Sunday 11 August 2019

Vigil Service for new members

Members gathered for the Vigil Service to welcome new members into the Order recently.
As well as some of the Priory's Chaplains, pictured above we were joined by 
Rev Mgr Stephen Alker, MBE KCHS
retired Chaplain to the Forces
and Fr Leo Daley, who is a member of the Constantinian Order of St George and St Stephen
as well as Parish Priest and our host at the Church of St John the Evangelist, Burscough, Lancashire.

 Some of the Esquires who joined the Priory last year 
were in attendance as sword and banner bearers.

Entrance into the church.

We were very pleased to be joined by 
Deputy Lieutenant of Lancashire Charles Hadcock and his wife Camilla.
The Lieutenancy is Her Majesty the Queen's personal representative 
in each county in the United Kingdom.

 We welcomed two new members, one a language teacher and one an aeronautical design engineer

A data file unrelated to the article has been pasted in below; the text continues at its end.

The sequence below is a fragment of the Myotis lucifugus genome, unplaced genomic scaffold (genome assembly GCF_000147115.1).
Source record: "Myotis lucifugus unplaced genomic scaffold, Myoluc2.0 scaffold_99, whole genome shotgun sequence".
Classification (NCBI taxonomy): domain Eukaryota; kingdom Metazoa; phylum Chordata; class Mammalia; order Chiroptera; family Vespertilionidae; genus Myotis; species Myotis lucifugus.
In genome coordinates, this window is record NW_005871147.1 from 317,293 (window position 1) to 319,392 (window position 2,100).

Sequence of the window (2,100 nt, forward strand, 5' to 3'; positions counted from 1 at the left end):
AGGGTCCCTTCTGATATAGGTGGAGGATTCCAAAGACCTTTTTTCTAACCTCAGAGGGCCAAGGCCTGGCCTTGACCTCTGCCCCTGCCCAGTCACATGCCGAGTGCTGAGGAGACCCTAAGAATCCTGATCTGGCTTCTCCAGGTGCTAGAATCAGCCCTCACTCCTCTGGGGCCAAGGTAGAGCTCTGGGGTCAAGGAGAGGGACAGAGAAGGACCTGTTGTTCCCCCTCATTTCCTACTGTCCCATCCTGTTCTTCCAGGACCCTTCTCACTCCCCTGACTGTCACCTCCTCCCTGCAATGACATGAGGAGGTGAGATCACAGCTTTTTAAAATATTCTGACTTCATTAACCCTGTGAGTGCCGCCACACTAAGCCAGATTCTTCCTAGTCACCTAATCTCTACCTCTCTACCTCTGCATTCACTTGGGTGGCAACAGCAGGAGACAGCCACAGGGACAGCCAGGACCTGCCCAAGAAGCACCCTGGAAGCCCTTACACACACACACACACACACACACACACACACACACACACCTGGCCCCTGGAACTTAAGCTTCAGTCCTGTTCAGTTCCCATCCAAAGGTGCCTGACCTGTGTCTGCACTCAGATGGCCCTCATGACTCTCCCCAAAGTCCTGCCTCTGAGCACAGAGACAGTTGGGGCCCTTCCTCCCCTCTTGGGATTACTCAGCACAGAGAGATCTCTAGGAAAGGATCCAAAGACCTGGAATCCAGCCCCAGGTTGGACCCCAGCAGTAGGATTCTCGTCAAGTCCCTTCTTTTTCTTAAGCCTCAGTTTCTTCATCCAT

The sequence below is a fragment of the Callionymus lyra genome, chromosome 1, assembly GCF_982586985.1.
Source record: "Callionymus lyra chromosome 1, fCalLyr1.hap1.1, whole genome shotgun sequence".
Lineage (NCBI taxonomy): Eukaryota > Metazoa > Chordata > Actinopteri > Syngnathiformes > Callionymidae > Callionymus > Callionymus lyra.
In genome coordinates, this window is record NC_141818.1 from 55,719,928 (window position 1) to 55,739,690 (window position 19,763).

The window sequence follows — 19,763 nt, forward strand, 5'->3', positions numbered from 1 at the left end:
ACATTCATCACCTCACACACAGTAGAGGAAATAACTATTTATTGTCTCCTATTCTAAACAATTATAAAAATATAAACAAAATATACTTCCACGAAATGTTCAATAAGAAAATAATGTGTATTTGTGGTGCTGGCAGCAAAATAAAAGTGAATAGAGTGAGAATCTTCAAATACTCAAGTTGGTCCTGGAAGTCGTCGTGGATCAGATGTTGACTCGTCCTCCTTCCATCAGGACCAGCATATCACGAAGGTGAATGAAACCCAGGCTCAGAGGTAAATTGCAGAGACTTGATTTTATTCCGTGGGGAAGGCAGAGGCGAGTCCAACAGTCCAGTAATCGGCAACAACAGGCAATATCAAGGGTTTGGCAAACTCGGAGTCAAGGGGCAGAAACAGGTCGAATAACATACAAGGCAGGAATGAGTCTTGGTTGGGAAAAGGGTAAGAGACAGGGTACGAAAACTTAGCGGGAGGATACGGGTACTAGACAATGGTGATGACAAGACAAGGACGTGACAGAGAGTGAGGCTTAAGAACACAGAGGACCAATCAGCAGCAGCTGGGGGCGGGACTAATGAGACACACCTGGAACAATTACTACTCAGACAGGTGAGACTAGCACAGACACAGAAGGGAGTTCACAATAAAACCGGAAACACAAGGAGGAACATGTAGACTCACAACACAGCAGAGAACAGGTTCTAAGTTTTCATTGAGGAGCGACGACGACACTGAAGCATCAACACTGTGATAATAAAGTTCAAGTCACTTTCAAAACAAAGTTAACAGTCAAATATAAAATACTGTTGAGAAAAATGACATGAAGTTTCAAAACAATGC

and one transfer member from another Green Cross organisation who is a barrister.
They should be a great asset to the Grand Priory, as between them they speak seven languages,
which is unusual for our British Priory, which in typical British style and unlike our international brethren, tends to be limited in excelling in other languages!


 The Vigil is now a short service of prayer focussed on the Beatitudes but is the remnant of an all-night vigil for those preparing to enter the Order.

Many thanks to Gregory Treloar, a music scholar at Blackburn Cathedral, 
who provided the chant for the Vigil Service.

The Grand Priory extends its thanks to Parish Priest Fr Leo Daley for his very hospitable welcome to the beautiful church of St John the Evangelist. St John's Church was built in 1793 and partly disguised with false windows making it look like a grand Manor House. Hence the presbytery’s designation as “Burscough Hall”. This was to keep a low profile at a time when Catholicism was still censured by law. It was extended with a bell tower and porch in the early twentieth century. Much of the land as you drive up the private Road of Chapel Lane once belonged to the church, which still includes a school, cemetery and fields stretching down to Abbey Brook.